In this episode of B2B Nation, we talk to Georgia Watson, an award-winning sales enablement expert from IBM, and Aimee Dunn, who handles the sales enablement function here at TechnologyAdvice.
Our conversation touches on the essential skills for sales enablement, whether it matters where the sales enablement function resides and the importance of marketing and sales enablement alignment.
Sales enablement roles can vary significantly from one organization to another. The role can sit on different teams, such as marketing or sales, or it can stand on its own. Sales enablement pros can come from varied backgrounds, such as learning and development, sales or marketing.
The core responsibility of sales enablement, however, is often the same: to ensure B2B sales teams understand the often complex products they sell, the value proposition for prospects and how the products help customers meet challenges and reach their goals.
Georgia Watson: As enablement and marketing, we’re both support functions and we’re supporting revenue for our business and we’re helping our clients be successful. And if you think about the resources that go into delivering a marketing campaign, why would you not want to make sure that your sales folks who are following up on any identified opportunities are the best equipped to make sure every single lead that you’ve identified is taken to a positive outcome?
You know, I think historically, we’ve seen marketing activities where we’ve seen big investment and the events are amazing and a heap of leads come in, but if the sellers don’t have the right skills to really help progress that conversation with the customers, it kind of falls dead. So we have to work together to make sure we’re really capitalizing on these types of opportunities.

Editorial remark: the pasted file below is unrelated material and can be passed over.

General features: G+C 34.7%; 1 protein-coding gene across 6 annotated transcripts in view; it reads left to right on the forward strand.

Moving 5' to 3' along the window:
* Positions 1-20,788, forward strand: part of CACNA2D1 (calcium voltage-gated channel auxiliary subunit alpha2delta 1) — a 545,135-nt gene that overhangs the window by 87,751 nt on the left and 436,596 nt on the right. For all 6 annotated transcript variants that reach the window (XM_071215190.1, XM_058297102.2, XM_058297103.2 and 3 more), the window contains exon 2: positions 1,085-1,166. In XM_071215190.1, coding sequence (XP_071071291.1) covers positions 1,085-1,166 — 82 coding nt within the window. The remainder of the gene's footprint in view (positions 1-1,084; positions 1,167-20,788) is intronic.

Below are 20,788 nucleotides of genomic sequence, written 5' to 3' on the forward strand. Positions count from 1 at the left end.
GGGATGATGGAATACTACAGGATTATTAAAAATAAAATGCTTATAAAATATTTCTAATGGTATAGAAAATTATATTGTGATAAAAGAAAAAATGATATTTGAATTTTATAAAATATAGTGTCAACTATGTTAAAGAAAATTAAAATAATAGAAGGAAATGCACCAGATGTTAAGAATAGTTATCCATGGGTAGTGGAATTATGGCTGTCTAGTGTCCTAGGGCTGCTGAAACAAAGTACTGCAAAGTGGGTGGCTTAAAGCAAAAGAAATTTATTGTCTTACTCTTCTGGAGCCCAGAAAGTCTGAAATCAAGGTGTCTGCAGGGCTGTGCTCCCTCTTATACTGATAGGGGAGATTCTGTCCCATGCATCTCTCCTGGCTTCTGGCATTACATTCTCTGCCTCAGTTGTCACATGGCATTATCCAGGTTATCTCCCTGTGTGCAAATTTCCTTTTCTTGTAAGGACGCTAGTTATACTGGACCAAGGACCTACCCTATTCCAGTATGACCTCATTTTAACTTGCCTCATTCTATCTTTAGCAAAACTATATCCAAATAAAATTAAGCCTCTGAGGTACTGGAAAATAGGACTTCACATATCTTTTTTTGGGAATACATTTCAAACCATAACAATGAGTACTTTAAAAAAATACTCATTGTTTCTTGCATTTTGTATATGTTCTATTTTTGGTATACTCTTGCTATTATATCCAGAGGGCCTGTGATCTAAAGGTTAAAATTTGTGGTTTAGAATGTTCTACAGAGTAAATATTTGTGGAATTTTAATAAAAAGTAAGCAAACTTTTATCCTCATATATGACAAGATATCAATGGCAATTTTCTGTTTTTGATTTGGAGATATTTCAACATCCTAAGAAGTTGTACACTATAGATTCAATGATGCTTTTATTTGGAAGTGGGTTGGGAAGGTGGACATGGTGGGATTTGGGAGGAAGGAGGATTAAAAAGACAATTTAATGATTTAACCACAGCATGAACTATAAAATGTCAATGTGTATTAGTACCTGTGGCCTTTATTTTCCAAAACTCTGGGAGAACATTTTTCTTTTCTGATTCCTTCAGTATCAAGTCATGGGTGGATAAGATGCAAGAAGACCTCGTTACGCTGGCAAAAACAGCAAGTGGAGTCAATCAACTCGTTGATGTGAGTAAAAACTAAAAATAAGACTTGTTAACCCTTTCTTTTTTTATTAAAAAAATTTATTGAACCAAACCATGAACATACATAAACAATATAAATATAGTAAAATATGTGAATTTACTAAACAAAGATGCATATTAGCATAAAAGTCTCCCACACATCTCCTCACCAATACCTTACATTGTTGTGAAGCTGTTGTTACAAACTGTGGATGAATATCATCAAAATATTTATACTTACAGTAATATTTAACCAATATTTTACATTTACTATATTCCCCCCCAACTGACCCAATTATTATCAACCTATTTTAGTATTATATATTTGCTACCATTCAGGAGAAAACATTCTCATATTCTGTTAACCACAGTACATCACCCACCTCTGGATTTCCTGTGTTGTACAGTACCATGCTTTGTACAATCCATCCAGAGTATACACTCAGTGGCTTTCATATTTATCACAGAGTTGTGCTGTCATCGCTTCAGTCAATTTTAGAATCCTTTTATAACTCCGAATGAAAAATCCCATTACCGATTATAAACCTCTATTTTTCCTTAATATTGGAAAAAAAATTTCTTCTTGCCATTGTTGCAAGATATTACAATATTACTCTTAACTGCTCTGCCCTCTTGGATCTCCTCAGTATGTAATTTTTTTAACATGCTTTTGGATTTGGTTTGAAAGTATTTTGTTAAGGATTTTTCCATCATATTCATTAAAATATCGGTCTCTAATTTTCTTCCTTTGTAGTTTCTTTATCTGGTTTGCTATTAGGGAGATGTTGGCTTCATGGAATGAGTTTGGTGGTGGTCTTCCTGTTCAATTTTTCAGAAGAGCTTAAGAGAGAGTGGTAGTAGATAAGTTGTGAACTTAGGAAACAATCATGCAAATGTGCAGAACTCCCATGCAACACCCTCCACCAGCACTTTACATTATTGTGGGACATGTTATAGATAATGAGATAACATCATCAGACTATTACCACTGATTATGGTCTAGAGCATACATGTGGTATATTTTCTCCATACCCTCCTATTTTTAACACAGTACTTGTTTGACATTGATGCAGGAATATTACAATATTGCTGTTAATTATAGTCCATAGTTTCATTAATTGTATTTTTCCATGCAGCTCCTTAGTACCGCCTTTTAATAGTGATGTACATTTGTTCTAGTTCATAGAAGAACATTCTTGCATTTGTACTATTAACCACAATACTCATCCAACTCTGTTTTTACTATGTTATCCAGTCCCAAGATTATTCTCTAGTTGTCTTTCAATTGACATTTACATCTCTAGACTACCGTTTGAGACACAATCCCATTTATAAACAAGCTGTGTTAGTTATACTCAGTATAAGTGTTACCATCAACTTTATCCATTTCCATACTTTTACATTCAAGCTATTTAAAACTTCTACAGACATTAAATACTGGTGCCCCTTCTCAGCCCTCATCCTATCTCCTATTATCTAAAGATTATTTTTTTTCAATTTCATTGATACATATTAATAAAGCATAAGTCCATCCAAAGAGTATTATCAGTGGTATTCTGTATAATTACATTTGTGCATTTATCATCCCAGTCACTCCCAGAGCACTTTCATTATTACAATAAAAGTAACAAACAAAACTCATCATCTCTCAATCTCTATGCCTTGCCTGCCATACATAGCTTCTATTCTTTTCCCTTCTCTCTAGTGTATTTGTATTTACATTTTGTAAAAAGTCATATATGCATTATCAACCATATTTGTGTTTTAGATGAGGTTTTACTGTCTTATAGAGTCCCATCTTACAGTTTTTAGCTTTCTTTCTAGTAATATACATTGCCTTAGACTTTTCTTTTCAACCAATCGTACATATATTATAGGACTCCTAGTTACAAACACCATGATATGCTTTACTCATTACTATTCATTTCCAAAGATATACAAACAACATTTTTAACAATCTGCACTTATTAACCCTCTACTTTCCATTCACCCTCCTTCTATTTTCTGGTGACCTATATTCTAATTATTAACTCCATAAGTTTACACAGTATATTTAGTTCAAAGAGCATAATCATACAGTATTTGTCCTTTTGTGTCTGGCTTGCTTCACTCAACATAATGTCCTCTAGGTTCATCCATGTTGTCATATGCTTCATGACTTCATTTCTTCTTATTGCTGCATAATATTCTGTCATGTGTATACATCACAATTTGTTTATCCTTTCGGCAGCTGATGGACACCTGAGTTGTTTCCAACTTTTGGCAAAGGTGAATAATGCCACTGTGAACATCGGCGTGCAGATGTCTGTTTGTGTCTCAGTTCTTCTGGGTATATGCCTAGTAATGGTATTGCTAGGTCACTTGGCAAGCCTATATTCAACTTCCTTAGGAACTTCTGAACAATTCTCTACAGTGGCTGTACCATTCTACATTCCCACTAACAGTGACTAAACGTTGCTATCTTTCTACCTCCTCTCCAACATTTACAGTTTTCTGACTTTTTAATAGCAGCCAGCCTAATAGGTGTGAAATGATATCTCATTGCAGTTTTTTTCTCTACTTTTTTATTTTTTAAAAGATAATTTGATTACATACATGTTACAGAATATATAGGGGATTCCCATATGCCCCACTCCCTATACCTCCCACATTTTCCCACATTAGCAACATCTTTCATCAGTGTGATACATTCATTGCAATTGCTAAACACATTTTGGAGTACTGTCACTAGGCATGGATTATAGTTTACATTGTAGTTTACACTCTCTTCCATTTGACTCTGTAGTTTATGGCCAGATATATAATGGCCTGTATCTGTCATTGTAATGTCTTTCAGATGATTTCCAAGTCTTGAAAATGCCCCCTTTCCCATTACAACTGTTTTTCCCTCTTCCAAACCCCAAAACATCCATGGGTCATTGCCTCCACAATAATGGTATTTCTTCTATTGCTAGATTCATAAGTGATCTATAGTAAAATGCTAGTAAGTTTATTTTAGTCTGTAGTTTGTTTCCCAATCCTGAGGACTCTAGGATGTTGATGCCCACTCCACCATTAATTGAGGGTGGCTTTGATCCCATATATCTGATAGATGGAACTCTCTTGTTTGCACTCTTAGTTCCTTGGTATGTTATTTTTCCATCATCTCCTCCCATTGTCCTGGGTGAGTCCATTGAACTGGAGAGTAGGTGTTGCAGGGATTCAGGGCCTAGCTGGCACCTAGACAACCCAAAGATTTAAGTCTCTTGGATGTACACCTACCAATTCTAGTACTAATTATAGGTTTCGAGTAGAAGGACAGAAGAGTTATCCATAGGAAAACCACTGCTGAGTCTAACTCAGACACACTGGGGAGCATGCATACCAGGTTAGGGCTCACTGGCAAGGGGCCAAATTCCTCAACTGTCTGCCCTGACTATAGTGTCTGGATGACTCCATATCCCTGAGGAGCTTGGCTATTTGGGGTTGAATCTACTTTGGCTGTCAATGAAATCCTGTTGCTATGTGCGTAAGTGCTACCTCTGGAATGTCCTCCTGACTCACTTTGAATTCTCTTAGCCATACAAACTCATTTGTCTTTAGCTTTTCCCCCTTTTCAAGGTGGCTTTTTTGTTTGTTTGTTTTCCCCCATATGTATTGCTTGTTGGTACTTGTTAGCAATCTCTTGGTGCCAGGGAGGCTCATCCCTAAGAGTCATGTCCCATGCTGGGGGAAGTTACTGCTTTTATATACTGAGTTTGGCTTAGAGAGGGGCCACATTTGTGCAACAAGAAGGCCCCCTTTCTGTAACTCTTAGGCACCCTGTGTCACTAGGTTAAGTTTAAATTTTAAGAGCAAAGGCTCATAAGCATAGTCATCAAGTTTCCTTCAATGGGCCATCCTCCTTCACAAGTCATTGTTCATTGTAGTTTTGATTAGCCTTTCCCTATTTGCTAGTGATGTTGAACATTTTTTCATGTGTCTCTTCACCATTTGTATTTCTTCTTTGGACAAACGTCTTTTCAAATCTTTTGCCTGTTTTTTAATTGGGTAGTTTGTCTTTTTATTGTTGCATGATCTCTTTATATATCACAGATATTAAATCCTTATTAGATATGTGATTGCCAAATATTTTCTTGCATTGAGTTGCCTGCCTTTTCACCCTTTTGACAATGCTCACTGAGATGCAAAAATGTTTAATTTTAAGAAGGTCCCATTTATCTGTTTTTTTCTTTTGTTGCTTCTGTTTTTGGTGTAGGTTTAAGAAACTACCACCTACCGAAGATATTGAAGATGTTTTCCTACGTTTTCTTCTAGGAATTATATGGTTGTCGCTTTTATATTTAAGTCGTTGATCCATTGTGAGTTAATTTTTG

So recently, I’ve had a big focus on increasing social selling expertise, with the pandemic and the change with everyone working and selling remotely. So we had a lot of effort around boosting salespeople’s expertise in this area. So last year, like many organizations, in IBM we had a massive increase in our focus on boosting our sales team’s ability to sell socially. As part of a campaign that we delivered for IBM in MIddle East and Africa, actively supporting our teams and giving them guidance on how to use their social media networks to support them in their selling.
Why would you not involve marketing in those kinds of activities? To support the campaigns they have underway and help give broader reaches to the messages that are going out there from a marketing perspective and make sure it’s aligned. From a brand perspective, where you do have this alignment with the messages that are going out, from the sales folks and also from marketing, it really helps strengthen the brand.
Aimee Dunn: How do you envision that starting? Is it more on the marketing side to have those ideas and plans in place and sales enablement to join in and support those efforts and train on those efforts? Is that how you envision it?
Georgia Watson: I think it’s very much a two-way street. I think both marketing and enablement have responsibility here to make sure this kind of joint effort really works. And it really needs to be done at a planning level as well.
I’ve worked in enablement functions sitting both within marketing and within the business and I must say, when I was working in functions that sat within marketing, it was easier somehow to make those connections because we had the same leaders and the same boss. We were always working toward the same targets and objectives. When perhaps enablement is sitting in the business, it takes a little more effort to make those connections happen. But I think it’s really important and where it does happen it really does lead to positive outcomes.